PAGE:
castel dell ovo di napoli

Chateau de l’Oeuf

The Egg castle (Castel dell’Ovo) is located on the island of Megaride, where according to legend, the dead body of the mermaid Parthenope ran aground.

It was here that the Cumans landed in the 6th century BC to found the first nucleus of the future city. It was here that Lucullus, returning from Asia with immense wealth, had a sumptuous residence built for him which extended as far as Mount Echia; here in the fifth century BC, the cenobite monks who built some monasteries lived; here landed and found refuge S. Patrizia having fled his uncle and emperor of the East; here the armies of Duke Sergio expelled the monks to set up a military garrison; here Roger the Norman assembled his army; here too, finally, Robert d’Anjou erected a real castle by giving it strong square towers and which today still force respect.

The castle had even the role of prison, there were imprisoned Romulus Augustine, last emperor of the West; the son of King Manfred of Svevia; the prince of Acaja; Tommaso Clochette; many Jacobins, Carbonari and liberals among whom Francesco de Sanctis.

Chateau de l'Oeuf

loading map - please wait...

Chateau de l\'Oeuf 40.828316, 14.247604 Chateau de l\'Oeuf


History of the Egg Castle

It was the place of innumerable war events during the conflicts between the Angevins and the Aragonese. During the Baron revolt it was completely pillaged; bombed by the French of Louis XII and by the Spaniards of Consalvo of Cordova.

On the other hand, in 1799, partisans of the Parthenopean Republic used its guns to shoot the city and to scare the inhabitants.

The last battle took place in 1809, when the castle opposed an Anglo-Bourbon fleet.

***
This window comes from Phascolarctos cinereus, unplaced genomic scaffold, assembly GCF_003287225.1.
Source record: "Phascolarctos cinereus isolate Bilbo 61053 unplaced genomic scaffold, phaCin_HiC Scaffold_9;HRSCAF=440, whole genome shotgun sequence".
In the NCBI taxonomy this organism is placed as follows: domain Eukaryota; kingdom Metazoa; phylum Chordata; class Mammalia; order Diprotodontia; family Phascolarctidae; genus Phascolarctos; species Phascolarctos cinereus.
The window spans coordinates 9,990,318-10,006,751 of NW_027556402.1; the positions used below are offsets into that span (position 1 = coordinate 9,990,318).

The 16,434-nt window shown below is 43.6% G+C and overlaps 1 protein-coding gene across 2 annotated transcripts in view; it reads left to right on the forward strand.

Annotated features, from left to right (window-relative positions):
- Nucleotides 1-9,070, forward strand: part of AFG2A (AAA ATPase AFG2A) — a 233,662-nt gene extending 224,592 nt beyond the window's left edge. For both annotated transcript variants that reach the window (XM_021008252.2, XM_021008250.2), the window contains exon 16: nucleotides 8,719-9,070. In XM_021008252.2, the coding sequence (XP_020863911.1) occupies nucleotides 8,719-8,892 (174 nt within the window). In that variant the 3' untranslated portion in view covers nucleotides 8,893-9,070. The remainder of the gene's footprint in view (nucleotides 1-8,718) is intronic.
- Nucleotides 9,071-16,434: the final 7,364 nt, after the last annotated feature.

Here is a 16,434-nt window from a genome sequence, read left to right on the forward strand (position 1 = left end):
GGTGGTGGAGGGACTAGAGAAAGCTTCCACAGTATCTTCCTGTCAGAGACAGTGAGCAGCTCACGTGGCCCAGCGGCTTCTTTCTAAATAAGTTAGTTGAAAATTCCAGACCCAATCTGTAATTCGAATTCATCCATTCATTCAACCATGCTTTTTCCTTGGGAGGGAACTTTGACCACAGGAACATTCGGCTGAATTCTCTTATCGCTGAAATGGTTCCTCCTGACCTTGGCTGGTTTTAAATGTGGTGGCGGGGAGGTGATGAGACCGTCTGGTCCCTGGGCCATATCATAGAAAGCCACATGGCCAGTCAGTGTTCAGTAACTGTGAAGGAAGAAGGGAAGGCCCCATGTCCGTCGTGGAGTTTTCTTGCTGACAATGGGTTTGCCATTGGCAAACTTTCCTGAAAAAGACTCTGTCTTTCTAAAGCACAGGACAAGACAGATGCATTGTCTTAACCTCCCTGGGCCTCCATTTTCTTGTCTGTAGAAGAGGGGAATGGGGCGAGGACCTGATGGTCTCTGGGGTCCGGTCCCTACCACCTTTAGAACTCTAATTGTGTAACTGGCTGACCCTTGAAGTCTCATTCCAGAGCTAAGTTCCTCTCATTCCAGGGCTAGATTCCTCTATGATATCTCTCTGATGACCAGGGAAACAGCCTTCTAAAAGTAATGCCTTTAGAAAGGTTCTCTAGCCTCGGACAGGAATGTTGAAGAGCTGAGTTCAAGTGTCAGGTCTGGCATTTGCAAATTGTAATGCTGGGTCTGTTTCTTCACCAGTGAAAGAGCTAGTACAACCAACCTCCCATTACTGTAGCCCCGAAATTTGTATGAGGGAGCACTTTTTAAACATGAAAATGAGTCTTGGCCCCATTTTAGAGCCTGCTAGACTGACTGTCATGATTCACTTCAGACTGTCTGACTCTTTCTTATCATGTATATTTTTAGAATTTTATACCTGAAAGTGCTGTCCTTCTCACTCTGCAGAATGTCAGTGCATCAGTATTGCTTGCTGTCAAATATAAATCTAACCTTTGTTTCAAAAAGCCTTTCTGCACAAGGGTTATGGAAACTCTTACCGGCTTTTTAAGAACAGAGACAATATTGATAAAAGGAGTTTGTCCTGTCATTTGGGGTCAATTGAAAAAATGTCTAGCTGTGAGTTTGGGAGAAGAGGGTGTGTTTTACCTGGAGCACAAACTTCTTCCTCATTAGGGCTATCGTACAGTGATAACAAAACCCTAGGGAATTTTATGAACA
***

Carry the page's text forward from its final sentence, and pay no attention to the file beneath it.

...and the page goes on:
It still knew some happier events, such as the birth in 1271 of the son of the Prince of Salerno, Charles Martele. It was particularly appreciated by Alphonse of Aragon who preferred it to the more comfortable Castle Nuovo and where he spent long periods with his whole court.

The castle was degraded over time and the last major restructuring was made by the Bourbons, which gave it roughly its actual forms. After a last restoration for the 1994 G7 meeting, it is much easier to visit.


Visit of the caslte

The wharf that connects the Caracciolo with the island comes directly to the main entrance. The entrance to the interior, including the Master’s Tower, the cells of the monks dug in the rock; the room which was probably the refectory of the cenobites, of which parts of columns come from the villa of Lucius; the tower called Norman and a circular donjon; the remains of the church of Salvatore.

From the terrace you can admire on one side the city with its polychrome tones and on the other the expanse of the sea with the Vesuvius on the other side of the Gulf of Naples.


The village of the island

Around the castle, on the island, the Marine Village of Megaride now combines the activities of a small tourist port and water sport associations, with those of some famous restaurants.

The island knew important developments over the centuries: in the 14th, to make access easier, Charles of Anjou did not hesitate to level a huge rocky outcrop. Consalvo de Cordoba, to defeat him, blew up a mine that seriously damaged it, provoking even a landslide on the slopes of Mount Echia and destroying a small church.

The major changes took place with the construction of the Caracciolo, the waterfront, between 1884 and 1885, undoubtedly one of the most disastrous building experience that has once again been verified in Naples.


But why does the Egg Castle has such a curious name?

The castle takes its name from a legend. According to this one, the poet Virgile wanted to make a joke to the Neapolitans had hidden a “magic egg”, well kept in a cage, and endowed with the power to defend the city from any disaster.

It is known that almost all Neapolitans believed it to the point that in 1370, at the news that the egg was falling apart, a terrible panic seized the city. Queen Joan of Anjou was forced to solemnly declare that the egg had been replaced, that her magical powers were restored and therefore that the loyal subjects had nothing to fear …

Learn more :